|CPU||Intel Core i7 920 2.66 GHz, 8.0 MB L3 Cache|
|Motherboard||Asus P6T Deluxe BIOS 1003 (12/05/2008) Intel X58/ICH10R Chipset, LGA-1366|
|Graphics||Gigabyte GV-R487-512H-B HD 4870 GPU (750 MHz), GDDR5-3600|
|Hard Drive||Western Digital WD5000AAKS, 500 GB 7,200 RPM, SATA 3 Gb/s, 16 MB cache|
|Sound||Integrated HD Audio|
|Network||Integrated Gigabit Networking|
|Power||Coolermaster RS850-EMBA (850W, ATX12V v2.2)|
|Software and Drivers|
|Operating System||Windows Vista Ultimate SP1|
|Graphics Driver||AMD Catalyst 8.9|
|Chipset||Intel INF 126.96.36.1996|
|Memtest86+||Version 1.70 (Memory Stability Test for Overclocking)|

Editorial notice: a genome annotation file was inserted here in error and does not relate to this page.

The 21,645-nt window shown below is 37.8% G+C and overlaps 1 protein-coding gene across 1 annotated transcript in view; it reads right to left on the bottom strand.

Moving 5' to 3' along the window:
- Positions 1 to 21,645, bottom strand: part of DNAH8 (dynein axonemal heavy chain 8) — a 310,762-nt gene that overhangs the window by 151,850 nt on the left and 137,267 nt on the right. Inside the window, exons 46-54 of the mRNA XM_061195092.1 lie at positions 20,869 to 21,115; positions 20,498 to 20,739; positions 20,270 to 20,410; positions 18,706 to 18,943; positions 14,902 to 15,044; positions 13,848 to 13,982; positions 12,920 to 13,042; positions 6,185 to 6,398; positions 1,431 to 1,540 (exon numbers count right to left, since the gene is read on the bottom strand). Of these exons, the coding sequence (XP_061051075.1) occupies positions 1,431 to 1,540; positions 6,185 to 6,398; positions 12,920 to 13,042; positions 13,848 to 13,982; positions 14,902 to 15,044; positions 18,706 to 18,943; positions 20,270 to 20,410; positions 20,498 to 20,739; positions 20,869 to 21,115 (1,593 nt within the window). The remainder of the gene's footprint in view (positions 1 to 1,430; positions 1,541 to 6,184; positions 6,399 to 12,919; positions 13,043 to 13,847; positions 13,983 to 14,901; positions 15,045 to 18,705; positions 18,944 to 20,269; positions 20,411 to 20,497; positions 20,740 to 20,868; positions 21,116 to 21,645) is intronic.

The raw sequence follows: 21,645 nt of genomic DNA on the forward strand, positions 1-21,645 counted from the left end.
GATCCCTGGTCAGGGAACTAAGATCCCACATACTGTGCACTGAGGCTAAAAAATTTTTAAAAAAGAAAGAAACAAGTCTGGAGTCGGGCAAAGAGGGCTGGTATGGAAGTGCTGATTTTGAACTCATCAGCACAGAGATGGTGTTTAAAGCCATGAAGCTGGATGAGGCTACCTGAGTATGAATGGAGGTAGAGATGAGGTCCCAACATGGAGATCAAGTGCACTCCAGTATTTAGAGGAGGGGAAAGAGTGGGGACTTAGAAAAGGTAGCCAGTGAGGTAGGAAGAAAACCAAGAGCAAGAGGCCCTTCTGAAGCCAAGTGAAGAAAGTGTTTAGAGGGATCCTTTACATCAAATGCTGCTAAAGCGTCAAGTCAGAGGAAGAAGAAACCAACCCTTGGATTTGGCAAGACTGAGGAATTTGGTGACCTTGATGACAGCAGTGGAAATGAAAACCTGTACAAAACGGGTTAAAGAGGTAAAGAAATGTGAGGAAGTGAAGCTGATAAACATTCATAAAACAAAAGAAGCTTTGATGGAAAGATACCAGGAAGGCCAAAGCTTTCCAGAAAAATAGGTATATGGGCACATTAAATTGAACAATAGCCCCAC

|SiSoftware Sandra XII SP2||Version 2008.5.14.24, Test=Memory Bandwidth Benchmark|
Asus has an excellent reputation for memory stability, so we used its P6T Deluxe to find the best timings and highest speeds of each module set.
The P6T Deluxe supports memory voltage changes in increments of 0.02 V. Since this particular motherboard did not support 1.650 V precisely, we chose the 1.66 V setting, which is probably within the safety factor Intel calculated into its 1.65 V "maximum" voltage recommendation.
Of course, we needed a Core i7 processor, but not just any processor would do. While most reviewers are stuck with Core i7 920 engineering samples that only support DDR3-800 and DDR3-1066 ratios (3x and 4x base clock, times two), our retail sample supports data rates all the way up to 2,133 MHz (8x base clock, times two).